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## Analyzing Quantum Cryptographic Protocols Using Optimization Techniques

This thesis concerns the analysis of the unconditional security of quantum cryptographic protocols using convex optimization techniques. It is divided into the study of coin-flipping and oblivious transfer. We first examine a family of coin-flipping protocols. Almost all of the handful of explicitly described coin-flipping protocols are based on bit-commitment. To explore the possibility of finding explicit optimal or near-optimal protocols, we focus on a class which generalizes such protocols. We call these $\BCCF$-protocols, for bit-commitment based coin-flipping. We use the semidefinite programming (SDP) formulation of cheating strategies along the lines of Kitaev to analyze the structure of the protocols.

In the first part of the thesis, we show how these semidefinite programs can be used to simplify the analysis of the protocol. In particular, we show that a particular set of cheating strategies contains an optimal strategy. This reduces the problem to optimizing a linear combination of fidelity functions over a polytope which has several benefits. First, it allows one to model cheating probabilities using a simpler class of optimization problems known as second-order cone programs (SOCPs). Second, it helps with the construction of point games due to Kitaev as described in Mochon's work.

Point games were developed to give a new perspective for studying quantum protocols. In some sense, the notion of point games is dual to the notion of protocols.

There has been increased research activity in optimization concerning generalizing theory and algorithms for linear programming to much wider classes of optimization problems such as semidefinite programming. For example, semidefinite programming provides a tool for potentially improving results based on linear programming or investigating old problems that have eluded analysis by linear programming. In this sense, the history of semidefinite programming is very similar to the history of quantum computation.

Quantum computing gives a generalized model of computation to tackle new and old problems, improving on and generalizing older classical techniques. Indeed, there are striking differences between linear programming and semidefinite programming as there are between classical and quantum computation. In this thesis, we strengthen this analogy by studying a family of classical coin-flipping protocols based on classical bit-commitment. Cheating strategies for these ``classical $\BCCF$-protocols'' can be formulated as linear programs (LPs) which are closely related to the semidefinite programs for the quantum version. In fact, we can construct point games for the classical protocols as well using the analysis for the quantum case.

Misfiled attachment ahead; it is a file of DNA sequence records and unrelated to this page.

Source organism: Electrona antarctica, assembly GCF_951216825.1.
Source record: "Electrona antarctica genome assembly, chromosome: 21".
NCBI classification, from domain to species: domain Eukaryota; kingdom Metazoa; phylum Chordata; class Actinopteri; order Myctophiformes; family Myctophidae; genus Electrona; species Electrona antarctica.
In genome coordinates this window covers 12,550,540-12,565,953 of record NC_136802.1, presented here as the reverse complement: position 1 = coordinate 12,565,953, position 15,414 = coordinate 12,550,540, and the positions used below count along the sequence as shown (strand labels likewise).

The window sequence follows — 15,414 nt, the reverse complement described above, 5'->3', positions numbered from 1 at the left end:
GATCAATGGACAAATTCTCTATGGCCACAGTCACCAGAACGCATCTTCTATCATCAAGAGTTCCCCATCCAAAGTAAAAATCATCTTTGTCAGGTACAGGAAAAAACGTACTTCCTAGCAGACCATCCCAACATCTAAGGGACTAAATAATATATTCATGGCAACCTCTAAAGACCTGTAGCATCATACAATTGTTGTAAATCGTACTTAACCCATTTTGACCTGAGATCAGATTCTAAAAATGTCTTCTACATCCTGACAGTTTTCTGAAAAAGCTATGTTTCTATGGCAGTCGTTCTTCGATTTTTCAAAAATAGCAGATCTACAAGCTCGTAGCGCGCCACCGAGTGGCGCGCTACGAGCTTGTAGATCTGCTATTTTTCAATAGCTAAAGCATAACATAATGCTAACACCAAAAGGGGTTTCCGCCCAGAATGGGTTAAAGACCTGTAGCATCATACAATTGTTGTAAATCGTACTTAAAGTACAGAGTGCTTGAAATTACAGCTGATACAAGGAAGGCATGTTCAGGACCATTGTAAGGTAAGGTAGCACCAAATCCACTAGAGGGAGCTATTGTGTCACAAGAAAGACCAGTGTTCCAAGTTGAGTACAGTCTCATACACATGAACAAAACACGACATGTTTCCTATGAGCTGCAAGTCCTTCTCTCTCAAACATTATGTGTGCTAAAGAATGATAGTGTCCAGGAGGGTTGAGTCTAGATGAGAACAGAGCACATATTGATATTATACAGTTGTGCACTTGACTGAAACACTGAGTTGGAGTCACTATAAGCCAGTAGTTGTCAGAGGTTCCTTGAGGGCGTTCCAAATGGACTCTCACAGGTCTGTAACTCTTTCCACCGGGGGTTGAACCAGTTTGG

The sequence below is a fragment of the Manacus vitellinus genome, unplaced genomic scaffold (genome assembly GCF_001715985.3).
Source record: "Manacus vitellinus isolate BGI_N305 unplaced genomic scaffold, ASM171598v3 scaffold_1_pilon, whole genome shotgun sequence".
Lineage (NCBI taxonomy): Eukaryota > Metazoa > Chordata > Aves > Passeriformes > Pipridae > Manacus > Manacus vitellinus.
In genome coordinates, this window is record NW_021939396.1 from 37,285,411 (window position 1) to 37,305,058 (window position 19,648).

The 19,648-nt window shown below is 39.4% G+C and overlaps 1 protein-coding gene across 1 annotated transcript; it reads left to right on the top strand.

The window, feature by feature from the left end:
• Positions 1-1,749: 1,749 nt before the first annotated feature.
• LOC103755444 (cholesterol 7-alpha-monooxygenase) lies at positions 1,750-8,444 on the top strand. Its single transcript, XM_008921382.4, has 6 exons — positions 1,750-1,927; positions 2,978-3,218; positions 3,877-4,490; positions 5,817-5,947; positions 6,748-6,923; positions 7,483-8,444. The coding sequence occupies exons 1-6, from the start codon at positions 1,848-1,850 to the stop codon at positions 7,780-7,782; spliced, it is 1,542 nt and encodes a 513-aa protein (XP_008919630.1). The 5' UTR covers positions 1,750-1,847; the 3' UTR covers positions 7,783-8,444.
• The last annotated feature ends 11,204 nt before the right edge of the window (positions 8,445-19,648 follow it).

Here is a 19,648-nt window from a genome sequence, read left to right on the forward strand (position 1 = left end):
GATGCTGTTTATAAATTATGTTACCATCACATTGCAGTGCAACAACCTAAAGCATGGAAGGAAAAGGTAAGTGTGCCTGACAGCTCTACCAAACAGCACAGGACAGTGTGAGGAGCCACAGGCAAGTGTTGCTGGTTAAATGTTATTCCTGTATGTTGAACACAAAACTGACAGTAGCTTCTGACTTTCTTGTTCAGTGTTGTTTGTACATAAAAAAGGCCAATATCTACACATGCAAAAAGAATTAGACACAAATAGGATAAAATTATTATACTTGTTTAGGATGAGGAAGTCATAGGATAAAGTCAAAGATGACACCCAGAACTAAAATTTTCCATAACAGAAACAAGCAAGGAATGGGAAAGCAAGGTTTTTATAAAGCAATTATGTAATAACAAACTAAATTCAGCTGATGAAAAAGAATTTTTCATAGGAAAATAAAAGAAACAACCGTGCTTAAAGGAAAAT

Using point games, we prove that every classical $\BCCF$-protocol allows exactly one of the parties to entirely determine the outcome. Also, we rederive Kitaev's lower bound to show that only ``classical'' protocols can saturate Kitaev's analysis. Moreover, if the product of Alice and Bob's optimal cheating probabilities is $1/2$, then at least one party can cheat with probability $1$.

The second part concerns the design of an algorithm to search for $\BCCF$-protocols with small bias. Most coin-flipping protocols with more than three rounds have eluded direct analysis. To better understand the properties of optimal $\BCCF$-protocols with four or more rounds, we turn to computational experiments. We design a computational optimization approach to search for the best protocol based on the semidefinite programming formulations of cheating strategies. We create a protocol filter using cheating strategies, some of which build upon known strategies and others are based on convex optimization and linear algebra. The protocol filter efficiently eliminates candidate protocols with too high a bias. Using this protocol filter and symmetry arguments, we perform searches in a matter of days that would have otherwise taken millions of years. Our experiments checked $10^{16}$ four and six-round $\BCCF$-protocols and suggest that the optimal bias is $1/4$.

The third part examines the relationship between oblivious transfer, bit-commitment, and coin-flipping. We consider oblivious transfer which succeeds with probability $1$ when the two parties are honest and construct a simple protocol with security provably better than any classical protocol. We also derive a lower bound by constructing a bit-commitment protocol from an oblivious transfer protocol. Known lower bounds for bit-commitment then lead to a constant lower bound on the bias of oblivious transfer. Finally, we show that it is possible to use Kitaev's semidefinite programming formulation of cheating strategies to obtain optimal lower bounds on a ``forcing'' variant of oblivious transfer related to coin-flipping.

Identifer | oai:union.ndltd.org:WATERLOO/oai:uwspace.uwaterloo.ca:10012/6760 |

Date | 20 April 2012 |

Creators | Sikora, Jamie |

Source Sets | University of Waterloo Electronic Theses Repository |

Language | English |

Detected Language | English |

Type | Thesis or Dissertation |

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